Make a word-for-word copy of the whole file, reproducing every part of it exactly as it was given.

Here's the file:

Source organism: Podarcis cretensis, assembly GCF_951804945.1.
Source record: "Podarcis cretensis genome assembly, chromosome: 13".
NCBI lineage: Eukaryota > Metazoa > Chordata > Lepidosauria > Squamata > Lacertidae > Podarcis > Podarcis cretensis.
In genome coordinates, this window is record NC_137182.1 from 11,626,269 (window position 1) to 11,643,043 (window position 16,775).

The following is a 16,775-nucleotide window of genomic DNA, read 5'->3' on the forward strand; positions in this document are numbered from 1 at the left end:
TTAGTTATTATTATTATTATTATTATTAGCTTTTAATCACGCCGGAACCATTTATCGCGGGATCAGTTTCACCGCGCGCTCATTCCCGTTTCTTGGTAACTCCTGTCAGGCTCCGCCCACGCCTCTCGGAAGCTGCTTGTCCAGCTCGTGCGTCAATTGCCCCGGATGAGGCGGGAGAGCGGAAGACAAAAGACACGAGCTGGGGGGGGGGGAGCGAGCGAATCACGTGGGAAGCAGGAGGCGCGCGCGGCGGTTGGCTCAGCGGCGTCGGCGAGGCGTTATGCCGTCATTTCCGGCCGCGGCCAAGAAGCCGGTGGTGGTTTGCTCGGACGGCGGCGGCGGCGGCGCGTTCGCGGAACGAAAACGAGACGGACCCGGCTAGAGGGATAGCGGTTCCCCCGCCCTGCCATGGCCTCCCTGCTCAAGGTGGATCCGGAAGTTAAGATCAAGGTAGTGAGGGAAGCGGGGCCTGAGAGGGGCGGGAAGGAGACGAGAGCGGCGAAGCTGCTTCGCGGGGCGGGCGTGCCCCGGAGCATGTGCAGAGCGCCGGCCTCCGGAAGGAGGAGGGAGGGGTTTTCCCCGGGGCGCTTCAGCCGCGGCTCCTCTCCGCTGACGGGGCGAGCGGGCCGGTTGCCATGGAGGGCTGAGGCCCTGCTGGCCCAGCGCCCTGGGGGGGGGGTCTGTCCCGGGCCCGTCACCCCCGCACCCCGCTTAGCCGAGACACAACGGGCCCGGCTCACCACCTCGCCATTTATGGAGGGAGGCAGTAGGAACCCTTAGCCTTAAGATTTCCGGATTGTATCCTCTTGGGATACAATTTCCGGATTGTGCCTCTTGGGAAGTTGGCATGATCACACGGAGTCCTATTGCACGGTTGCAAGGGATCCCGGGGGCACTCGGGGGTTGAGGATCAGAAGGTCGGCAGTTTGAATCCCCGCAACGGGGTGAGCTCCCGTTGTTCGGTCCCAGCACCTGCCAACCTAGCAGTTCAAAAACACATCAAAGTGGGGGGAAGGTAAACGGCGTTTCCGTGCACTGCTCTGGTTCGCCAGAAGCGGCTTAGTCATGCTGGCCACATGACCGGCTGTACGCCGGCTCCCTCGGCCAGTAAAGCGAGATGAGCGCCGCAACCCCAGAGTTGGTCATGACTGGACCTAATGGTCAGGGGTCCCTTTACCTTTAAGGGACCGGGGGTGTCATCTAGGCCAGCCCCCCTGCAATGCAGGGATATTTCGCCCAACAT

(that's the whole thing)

Source organism: Podarcis cretensis, assembly GCF_951804945.1.
Source record: "Podarcis cretensis genome assembly, chromosome: 13".
NCBI lineage: Eukaryota > Metazoa > Chordata > Lepidosauria > Squamata > Lacertidae > Podarcis > Podarcis cretensis.
In genome coordinates, this window is record NC_137182.1 from 11,626,269 (window position 1) to 11,643,043 (window position 16,775).

The following is a 16,775-nucleotide window of genomic DNA, read 5'->3' on the forward strand; positions in this document are numbered from 1 at the left end:
TTAGTTATTATTATTATTATTATTATTAGCTTTTAATCACGCCGGAACCATTTATCGCGGGATCAGTTTCACCGCGCGCTCATTCCCGTTTCTTGGTAACTCCTGTCAGGCTCCGCCCACGCCTCTCGGAAGCTGCTTGTCCAGCTCGTGCGTCAATTGCCCCGGATGAGGCGGGAGAGCGGAAGACAAAAGACACGAGCTGGGGGGGGGGGAGCGAGCGAATCACGTGGGAAGCAGGAGGCGCGCGCGGCGGTTGGCTCAGCGGCGTCGGCGAGGCGTTATGCCGTCATTTCCGGCCGCGGCCAAGAAGCCGGTGGTGGTTTGCTCGGACGGCGGCGGCGGCGGCGCGTTCGCGGAACGAAAACGAGACGGACCCGGCTAGAGGGATAGCGGTTCCCCCGCCCTGCCATGGCCTCCCTGCTCAAGGTGGATCCGGAAGTTAAGATCAAGGTAGTGAGGGAAGCGGGGCCTGAGAGGGGCGGGAAGGAGACGAGAGCGGCGAAGCTGCTTCGCGGGGCGGGCGTGCCCCGGAGCATGTGCAGAGCGCCGGCCTCCGGAAGGAGGAGGGAGGGGTTTTCCCCGGGGCGCTTCAGCCGCGGCTCCTCTCCGCTGACGGGGCGAGCGGGCCGGTTGCCATGGAGGGCTGAGGCCCTGCTGGCCCAGCGCCCTGGGGGGGGGGTCTGTCCCGGGCCCGTCACCCCCGCACCCCGCTTAGCCGAGACACAACGGGCCCGGCTCACCACCTCGCCATTTATGGAGGGAGGCAGTAGGAACCCTTAGCCTTAAGATTTCCGGATTGTATCCTCTTGGGATACAATTTCCGGATTGTGCCTCTTGGGAAGTTGGCATGATCACACGGAGTCCTATTGCACGGTTGCAAGGGATCCCGGGGGCACTCGGGGGTTGAGGATCAGAAGGTCGGCAGTTTGAATCCCCGCAACGGGGTGAGCTCCCGTTGTTCGGTCCCAGCACCTGCCAACCTAGCAGTTCAAAAACACATCAAAGTGGGGGGAAGGTAAACGGCGTTTCCGTGCACTGCTCTGGTTCGCCAGAAGCGGCTTAGTCATGCTGGCCACATGACCGGCTGTACGCCGGCTCCCTCGGCCAGTAAAGCGAGATGAGCGCCGCAACCCCAGAGTTGGTCATGACTGGACCTAATGGTCAGGGGTCCCTTTACCTTTAAGGGACCGGGGGTGTCATCTAGGCCAGCCCCCCTGCAATGCAGGGATATTTCGCCCAACAT